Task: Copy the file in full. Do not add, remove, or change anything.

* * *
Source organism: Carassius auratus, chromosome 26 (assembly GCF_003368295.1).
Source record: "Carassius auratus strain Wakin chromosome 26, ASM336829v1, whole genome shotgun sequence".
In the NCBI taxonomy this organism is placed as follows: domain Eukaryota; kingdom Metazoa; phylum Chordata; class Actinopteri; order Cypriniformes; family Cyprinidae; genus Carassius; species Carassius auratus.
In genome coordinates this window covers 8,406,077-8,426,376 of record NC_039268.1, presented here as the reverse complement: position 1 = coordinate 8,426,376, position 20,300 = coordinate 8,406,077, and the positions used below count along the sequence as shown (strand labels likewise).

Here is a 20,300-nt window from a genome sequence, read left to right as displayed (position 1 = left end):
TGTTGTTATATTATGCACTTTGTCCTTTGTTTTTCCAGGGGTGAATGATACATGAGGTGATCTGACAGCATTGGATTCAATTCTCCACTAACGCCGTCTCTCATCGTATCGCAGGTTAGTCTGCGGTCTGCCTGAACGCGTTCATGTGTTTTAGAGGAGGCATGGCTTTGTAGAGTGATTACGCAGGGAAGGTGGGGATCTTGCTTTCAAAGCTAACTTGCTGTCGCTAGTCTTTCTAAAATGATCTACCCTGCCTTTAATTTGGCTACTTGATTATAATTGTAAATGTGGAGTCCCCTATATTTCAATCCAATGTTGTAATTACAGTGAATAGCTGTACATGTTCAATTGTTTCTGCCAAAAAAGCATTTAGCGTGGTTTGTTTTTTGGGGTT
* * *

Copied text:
Source organism: Carassius auratus, chromosome 26 (assembly GCF_003368295.1).
Source record: "Carassius auratus strain Wakin chromosome 26, ASM336829v1, whole genome shotgun sequence".
In the NCBI taxonomy this organism is placed as follows: domain Eukaryota; kingdom Metazoa; phylum Chordata; class Actinopteri; order Cypriniformes; family Cyprinidae; genus Carassius; species Carassius auratus.
In genome coordinates this window covers 8,406,077-8,426,376 of record NC_039268.1, presented here as the reverse complement: position 1 = coordinate 8,426,376, position 20,300 = coordinate 8,406,077, and the positions used below count along the sequence as shown (strand labels likewise).

Here is a 20,300-nt window from a genome sequence, read left to right as displayed (position 1 = left end):
TGTTGTTATATTATGCACTTTGTCCTTTGTTTTTCCAGGGGTGAATGATACATGAGGTGATCTGACAGCATTGGATTCAATTCTCCACTAACGCCGTCTCTCATCGTATCGCAGGTTAGTCTGCGGTCTGCCTGAACGCGTTCATGTGTTTTAGAGGAGGCATGGCTTTGTAGAGTGATTACGCAGGGAAGGTGGGGATCTTGCTTTCAAAGCTAACTTGCTGTCGCTAGTCTTTCTAAAATGATCTACCCTGCCTTTAATTTGGCTACTTGATTATAATTGTAAATGTGGAGTCCCCTATATTTCAATCCAATGTTGTAATTACAGTGAATAGCTGTACATGTTCAATTGTTTCTGCCAAAAAAGCATTTAGCGTGGTTTGTTTTTTGGGGTT